Resolving Tax Problems May Be Easier Than You Think

Elizabeth Rosen
by Elizabeth Rosen, Contributor

If there’s anything as disconcerting as having the Internal Revenue Service (IRS) call you about a tax problem, it’s having to call them. Dealing with the IRS is anxiety-inducing for many taxpayers, who are already have their plates full with work and family responsibilities. Fortunately, however, the IRS has a process to help make resolving tax disputes with them easier.

The Taxpayer Advocate Service (TAS)

If you are involved in a tax dispute with the IRS, you can contact the Taxpayer Advocate Service (TAS) to speak with an advocate who can assist you with your problem. TAS offices are located in every state, as well as Washington D.C. and Puerto Rico.

A tax dispute can be addressed using a Taxpayer Advocate if it falls into any of the following categories: 1) you have tried repeatedly and unsuccessfully to contact the IRS to resolve the problem; 2) the agency did not respond to your call by the date it promised; 3) the routine IRS channels of communication failed you for any reason; or 4) it’s in your best interest, or that of the IRS, to use the program. The Taxpayer Advocate Service generally caters to taxpayers who are experiencing substantial hardship and financial problems due to tax laws, and have not been able to resolve their issue through standard channels.

READ: 4 great tax tips for this year's return

Becky’s Experience

For example, Becky Stewart used the Taxpayer Advocate Service. She got her tax refund in the mail, only to discover the check was hundreds of dollars short — and she could pretty much guess the reason for the problem. Becky suspected that the IRS had failed to allow a tax deduction for the purchase of a personal computer that her employer required her to obtain for her home use as a telecommuter.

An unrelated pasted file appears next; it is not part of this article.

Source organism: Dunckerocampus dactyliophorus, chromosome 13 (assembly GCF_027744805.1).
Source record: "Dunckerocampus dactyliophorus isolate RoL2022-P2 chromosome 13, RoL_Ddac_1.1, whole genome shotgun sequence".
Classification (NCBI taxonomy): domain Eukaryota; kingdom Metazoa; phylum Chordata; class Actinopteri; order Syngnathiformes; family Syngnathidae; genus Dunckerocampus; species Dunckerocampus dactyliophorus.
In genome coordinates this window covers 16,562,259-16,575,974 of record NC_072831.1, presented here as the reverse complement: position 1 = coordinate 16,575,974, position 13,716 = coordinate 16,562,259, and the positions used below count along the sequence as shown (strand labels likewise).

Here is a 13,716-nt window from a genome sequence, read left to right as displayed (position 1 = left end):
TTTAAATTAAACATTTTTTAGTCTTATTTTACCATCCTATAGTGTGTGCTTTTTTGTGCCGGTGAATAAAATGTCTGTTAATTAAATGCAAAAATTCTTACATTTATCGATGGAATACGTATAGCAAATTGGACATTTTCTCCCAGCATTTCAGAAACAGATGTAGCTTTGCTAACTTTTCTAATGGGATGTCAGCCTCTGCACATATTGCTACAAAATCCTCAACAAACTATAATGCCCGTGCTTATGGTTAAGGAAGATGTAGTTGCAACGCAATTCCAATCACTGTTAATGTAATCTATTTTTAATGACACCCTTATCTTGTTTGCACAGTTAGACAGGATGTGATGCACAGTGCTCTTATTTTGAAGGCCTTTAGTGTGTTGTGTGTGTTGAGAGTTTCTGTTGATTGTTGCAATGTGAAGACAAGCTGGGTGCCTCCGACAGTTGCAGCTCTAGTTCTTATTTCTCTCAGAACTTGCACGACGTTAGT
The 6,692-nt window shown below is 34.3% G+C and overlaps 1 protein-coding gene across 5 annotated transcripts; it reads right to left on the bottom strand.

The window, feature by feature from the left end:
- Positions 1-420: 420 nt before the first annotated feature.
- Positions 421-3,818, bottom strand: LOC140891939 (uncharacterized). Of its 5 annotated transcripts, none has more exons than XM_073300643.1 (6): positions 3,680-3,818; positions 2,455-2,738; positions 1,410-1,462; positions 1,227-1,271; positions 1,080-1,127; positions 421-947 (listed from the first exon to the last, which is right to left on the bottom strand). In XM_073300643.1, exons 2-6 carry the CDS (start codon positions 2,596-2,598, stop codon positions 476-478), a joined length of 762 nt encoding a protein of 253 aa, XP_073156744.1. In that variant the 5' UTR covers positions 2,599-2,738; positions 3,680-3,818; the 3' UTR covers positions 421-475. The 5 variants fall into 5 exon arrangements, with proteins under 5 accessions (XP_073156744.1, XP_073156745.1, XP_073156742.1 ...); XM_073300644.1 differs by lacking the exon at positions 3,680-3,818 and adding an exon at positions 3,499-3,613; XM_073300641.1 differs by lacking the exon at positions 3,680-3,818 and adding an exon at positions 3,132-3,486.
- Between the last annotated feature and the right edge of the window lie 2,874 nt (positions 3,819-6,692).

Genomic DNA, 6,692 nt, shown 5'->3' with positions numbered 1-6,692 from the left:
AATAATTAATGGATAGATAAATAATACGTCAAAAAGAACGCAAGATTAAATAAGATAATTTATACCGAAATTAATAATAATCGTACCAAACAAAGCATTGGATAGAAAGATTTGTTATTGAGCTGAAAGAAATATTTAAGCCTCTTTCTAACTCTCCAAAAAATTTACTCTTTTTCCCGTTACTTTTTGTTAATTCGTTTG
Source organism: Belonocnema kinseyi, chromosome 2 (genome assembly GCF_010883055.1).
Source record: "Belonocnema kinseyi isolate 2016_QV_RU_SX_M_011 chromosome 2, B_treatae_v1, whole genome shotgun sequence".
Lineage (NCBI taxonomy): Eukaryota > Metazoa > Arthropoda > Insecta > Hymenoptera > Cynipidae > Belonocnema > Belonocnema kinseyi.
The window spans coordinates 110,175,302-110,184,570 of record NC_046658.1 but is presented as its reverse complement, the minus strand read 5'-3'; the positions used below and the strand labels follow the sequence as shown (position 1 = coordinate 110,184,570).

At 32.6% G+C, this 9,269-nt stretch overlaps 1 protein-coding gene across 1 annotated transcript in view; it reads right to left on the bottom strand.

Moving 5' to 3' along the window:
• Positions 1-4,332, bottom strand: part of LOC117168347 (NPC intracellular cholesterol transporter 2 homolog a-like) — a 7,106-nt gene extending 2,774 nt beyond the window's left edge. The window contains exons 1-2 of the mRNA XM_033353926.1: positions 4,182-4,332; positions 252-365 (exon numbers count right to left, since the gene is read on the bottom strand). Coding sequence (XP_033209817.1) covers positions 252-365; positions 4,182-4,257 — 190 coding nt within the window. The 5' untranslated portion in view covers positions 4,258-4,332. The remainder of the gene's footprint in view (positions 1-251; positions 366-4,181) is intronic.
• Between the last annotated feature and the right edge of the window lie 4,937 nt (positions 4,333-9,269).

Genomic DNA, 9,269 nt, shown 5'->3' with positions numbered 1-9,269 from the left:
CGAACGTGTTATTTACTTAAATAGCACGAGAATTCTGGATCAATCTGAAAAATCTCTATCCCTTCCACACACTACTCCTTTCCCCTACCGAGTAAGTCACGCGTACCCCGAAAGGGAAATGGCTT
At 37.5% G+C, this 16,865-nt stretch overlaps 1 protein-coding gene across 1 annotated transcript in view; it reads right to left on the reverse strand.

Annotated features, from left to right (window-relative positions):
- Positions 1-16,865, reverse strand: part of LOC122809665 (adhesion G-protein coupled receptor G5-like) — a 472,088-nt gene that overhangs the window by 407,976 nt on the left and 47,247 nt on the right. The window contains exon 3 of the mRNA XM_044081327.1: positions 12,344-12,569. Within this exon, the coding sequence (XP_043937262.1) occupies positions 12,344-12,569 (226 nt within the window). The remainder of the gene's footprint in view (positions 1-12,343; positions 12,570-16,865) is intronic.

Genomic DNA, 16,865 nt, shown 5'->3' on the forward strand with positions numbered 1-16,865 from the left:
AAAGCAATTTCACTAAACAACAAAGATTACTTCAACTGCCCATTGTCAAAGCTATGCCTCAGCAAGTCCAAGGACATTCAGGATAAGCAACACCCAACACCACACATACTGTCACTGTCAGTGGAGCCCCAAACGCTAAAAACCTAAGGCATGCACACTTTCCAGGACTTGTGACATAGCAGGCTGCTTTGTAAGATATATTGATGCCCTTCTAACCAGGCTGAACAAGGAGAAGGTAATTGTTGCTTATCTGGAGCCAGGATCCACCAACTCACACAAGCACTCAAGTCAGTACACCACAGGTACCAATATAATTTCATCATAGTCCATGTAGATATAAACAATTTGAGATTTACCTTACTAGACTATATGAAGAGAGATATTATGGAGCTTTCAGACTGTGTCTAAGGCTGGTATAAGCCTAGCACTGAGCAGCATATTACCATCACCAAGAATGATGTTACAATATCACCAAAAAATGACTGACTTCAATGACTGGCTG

A phone conversation with a helpful representative — called a “local taxpayer advocate” — of the TAS program confirmed Becky’s suspicions. A letter from Becky’s employer, documenting that the equipment was required as a condition of employment, had somehow become separated from her income tax return. So Becky re-sent a copy of the letter to the IRS verifying her eligibility for the home office tax deduction. Now, with the agency’s agreement, expects to receive a check for the additional refund amount within several weeks.

What to Expect If You Call the Taxpayer Advocate Service

Your particular situation may be more or less complicated than Becky’s problem above, and therefore it may take more or less time to resolve. Regardless, the IRS says that every taxpayer can expect polite handling of their tax dispute, a timely follow-up after the initial call, an estimate of how long it will take to settle their case, and a quick resolution.

SLIDESHOW: Is it worth it: To spend or not to spend

If you decide to call the Taxpayer Advocate Service for help, make sure you are prepared to provide the following information:

  • Your Social Security Number (SSN) or Employer Identification Number (EIN)
  • The tax year(s) and type(s) of tax return(s) involved
  • A detailed description of your dispute
  • Information about your previous attempts to resolve the problem

The local taxpayer advocate who you speak with will identify himself or herself by name and their IRS number. You will want to write down this information for your own records, in case you need to call back or follow-up later.

For More Information

To learn more about the Taxpayer Advocate Service (TAS), visit the IRS website here. You may also call the toll-free number for the IRS: 1-877-777-4778.

To contact your local taxpayer advocate representative or office, their phone number and address is listed in your phone book.

To read more information about resolving tax disputes and the Taxpayer Advocate Service (TAS), please refer to IRS Publication 1546 (Taxpayer Advocate Service – Your Voice at the IRS).

To make a request for tax help, you can fill out IRS Tax Form 911 (Request for Taxpayer Advocate Service Assistance, and Application for Taxpayer Assistance Order) and file it with the IRS. Furthermore, you can even ask an IRS employee to complete a 911 Form for you.

Conclusion

Most of us could probably live very happy and fulfilled lives without ever having direct interaction with the IRS. However, if you do have an unresolved tax problem there’s no need to panic or avoid it unnecessarily. You can get courteous, speedy, and professional service with just a call to your local taxpayer advocate.